BATON ROUGE, La. (AP) — Republicans kept their distance Tuesday from a Louisiana congressman who asked for forgiveness after a newspaper published a video it says shows him kissing a woman who isn't his wife.
House Majority Leader Eric Cantor said he was pleased U.S. Rep. Vance McAllister offered an apology. But Cantor declined to say whether he thought the Louisiana congressman should remain on the job, as McAllister offered no statement about his future plans and the fall-out threatened his November re-election.
McAllister spokeswoman Jennifer Dunagin said Tuesday that the woman in the video, Melissa Peacock, "voluntarily resigned effective yesterday."
McAllister apologized in a statement late Monday pledging "to do everything I can to earn back the trust of everyone I've disappointed" after the video surfaced.
He ran as a political outsider, noting he'd never been to Washington before he was elected to Congress. He relied on his own personal wealth and the national and local attention drawn to his election bid with an endorsement from the bearded men of the popular "Duck Dynasty" reality TV show.
But he also ran on a platform of faith and family, raising questions about whether McAllister's apology will be enough to satisfy voters who supported his election bid. The congressional election is Nov. 4.
Cantor, of Virginia, said McAllister's constituents deserved the apology. He said he would "reserve further judgment" on the burgeoning scandal.
The Ouachita Citizen posted what it said was Dec. 23 surveillance video from inside McAllister's congressional office in Monroe, showing McAllister and a member of his staff kissing.
According to the LegiStorm, a website that tracks congressional salaries, Peacock joined McAllister's staff shortly after his election in November, earning about $407 a week, or less than $22,000 a year. Peacock and her husband were contributors to McAllister's campaign.
The surveillance video was filmed just a month after McAllister won a surprise landslide victory in a special November election to represent Louisiana's 5th District, covering the northeastern and central regions of the state.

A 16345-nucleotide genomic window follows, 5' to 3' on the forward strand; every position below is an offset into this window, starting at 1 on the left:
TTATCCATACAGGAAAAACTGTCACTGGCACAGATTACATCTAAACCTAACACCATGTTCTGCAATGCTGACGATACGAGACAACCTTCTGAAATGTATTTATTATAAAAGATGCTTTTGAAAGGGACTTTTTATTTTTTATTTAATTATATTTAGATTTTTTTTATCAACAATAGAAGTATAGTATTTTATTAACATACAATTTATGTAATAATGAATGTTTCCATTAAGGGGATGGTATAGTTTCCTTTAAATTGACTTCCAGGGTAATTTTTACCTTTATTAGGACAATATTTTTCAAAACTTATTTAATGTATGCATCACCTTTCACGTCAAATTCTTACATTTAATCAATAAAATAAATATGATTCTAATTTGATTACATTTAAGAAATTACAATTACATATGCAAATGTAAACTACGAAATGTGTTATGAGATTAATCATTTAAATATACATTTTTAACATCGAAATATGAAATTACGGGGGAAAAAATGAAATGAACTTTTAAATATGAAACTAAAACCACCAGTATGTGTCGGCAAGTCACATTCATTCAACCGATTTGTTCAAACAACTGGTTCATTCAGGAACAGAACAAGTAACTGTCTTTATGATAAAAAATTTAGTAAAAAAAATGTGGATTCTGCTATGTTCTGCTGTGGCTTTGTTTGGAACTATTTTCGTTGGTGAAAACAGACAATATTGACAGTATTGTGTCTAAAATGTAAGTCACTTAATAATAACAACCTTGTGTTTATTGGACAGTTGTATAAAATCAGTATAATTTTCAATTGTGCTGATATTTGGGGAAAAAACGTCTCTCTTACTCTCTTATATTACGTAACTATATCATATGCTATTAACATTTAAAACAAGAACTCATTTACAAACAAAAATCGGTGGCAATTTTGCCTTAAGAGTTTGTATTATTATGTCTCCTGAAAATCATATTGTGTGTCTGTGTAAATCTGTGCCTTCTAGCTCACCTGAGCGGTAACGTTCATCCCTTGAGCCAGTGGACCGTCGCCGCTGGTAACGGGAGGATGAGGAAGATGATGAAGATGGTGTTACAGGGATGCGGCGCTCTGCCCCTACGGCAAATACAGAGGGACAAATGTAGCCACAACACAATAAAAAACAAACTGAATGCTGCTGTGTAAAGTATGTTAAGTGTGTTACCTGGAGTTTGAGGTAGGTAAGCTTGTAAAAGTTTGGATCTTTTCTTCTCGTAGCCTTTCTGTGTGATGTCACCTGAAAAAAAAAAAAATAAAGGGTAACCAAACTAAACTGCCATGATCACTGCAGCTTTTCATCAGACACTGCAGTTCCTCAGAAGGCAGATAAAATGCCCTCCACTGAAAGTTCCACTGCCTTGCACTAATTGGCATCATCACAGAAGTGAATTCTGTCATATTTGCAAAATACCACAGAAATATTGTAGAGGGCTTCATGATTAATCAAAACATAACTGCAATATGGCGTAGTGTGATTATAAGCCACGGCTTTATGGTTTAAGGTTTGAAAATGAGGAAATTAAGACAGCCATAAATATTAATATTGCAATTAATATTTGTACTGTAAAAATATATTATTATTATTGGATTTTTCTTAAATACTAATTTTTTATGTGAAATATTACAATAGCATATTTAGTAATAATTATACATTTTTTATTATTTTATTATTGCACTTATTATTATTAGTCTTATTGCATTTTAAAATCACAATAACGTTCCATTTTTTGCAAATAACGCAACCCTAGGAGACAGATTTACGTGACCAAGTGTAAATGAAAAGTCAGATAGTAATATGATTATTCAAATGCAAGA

A political unknown only months before the campaign, McAllister managed to defeat the establishment candidate and presumed front-runner with little outside help and no heavyweight fundraising.
McAllister hasn't returned calls from The Associated Press.
Jason Dore, executive director of the Republican Party of Louisiana, wouldn't answer questions about whether the GOP congressman should stay in office or resign.
"We're certainly disappointed in the news about Congressman McAllister. His family and constituents definitely deserved an apology, so we're glad he issued a statement. We've not had a chance to speak to the congressman. That will be the extent of our comments until we learn more about this situation," Dore said in an email.
Joshua Stockley, a political science professor at the University of Louisiana at Monroe, said the video could generate election competition for McAllister.
"Before this happened, crickets were chirping. No Democrats or Republicans were seriously looking at this race as a possibility," Stockley said. "There are some names floating around now."
Associated Press reporter Eileen Putman contributed to this story from Washington.